Fundamentalists like the Righteous Response Squad attempt to buck this trend: to deny this very basis of modern civilization, the very fail-safes that humans have developed to protect ourselves from ourselves. They want special treatment for their own convictions above and beyond everyone else’s: they have gotten it right, and that’s that. On a very basic level, they no longer see the need to endlessly check the validity of their claims against evidence or argument.
But who, in that case, is arrogantly putting their full trust in human judgment? One can claim that the judgments are actually an infallible God’s, but this excuse won’t do: inevitably, a human mind and will still come first in this chain of justification. It is always, in the end, still a human being here that is judging themselves to be perfect and flawless in their perceptions and interpretations.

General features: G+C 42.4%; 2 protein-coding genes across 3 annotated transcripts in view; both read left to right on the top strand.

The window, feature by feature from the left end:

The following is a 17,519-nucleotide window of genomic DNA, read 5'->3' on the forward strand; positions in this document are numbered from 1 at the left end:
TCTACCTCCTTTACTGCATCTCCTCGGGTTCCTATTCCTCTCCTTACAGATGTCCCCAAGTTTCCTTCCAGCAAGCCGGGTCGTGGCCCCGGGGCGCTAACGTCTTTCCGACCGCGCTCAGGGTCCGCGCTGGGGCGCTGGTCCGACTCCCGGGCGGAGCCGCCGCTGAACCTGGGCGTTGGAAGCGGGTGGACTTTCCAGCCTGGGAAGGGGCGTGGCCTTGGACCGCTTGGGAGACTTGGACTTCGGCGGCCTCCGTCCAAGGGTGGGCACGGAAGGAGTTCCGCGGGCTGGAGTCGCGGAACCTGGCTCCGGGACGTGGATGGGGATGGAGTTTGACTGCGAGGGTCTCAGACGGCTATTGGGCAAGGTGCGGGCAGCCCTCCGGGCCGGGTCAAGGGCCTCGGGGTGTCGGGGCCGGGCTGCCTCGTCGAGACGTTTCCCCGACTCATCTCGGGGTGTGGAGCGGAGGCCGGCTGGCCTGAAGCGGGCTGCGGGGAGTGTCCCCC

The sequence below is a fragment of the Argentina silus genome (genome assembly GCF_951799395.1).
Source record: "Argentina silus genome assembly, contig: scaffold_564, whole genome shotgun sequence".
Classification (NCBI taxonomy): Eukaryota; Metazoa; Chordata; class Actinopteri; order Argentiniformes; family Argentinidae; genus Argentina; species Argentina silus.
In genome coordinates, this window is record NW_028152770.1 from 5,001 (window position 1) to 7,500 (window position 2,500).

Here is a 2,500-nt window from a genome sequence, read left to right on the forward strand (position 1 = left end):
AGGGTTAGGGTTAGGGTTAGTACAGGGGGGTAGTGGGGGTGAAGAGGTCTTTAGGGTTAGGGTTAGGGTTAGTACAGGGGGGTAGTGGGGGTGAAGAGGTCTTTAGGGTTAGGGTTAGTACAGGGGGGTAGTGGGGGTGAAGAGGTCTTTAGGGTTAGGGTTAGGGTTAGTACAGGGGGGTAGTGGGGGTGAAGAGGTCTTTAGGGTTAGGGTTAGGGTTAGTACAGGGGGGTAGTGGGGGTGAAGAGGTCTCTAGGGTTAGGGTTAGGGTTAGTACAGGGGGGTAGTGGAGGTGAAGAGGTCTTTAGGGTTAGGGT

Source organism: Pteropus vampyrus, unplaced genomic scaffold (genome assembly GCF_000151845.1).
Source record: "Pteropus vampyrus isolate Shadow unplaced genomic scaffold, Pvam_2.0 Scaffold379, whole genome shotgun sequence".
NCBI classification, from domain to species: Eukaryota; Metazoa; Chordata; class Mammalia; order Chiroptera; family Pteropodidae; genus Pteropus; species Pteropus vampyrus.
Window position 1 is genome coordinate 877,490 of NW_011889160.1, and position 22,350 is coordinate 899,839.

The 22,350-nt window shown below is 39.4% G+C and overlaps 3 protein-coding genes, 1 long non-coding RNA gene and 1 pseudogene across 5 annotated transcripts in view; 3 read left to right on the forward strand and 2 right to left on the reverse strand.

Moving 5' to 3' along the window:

By simply rejecting in the first place the primacy of empiricism and the idea that truth claims are only as good as their rational justifications, fundamentalists can neatly dodge the accusation that they are being irrational. But they can never escape notice for the colossal degree of arrogance that this dodge entails, or the severe moral consequences of being a person that is ultimately indifferent to the possibility of their own error.
As Abraham Lincoln once said:
“I believe it is an established maxim and moral that he who makes an assertion without knowing whether it is true or false is guilty of falsehood, and the accidental truth of the assertion does not justify or excuse him.”
~ August 11, 1846 – Letter to Allen N. Ford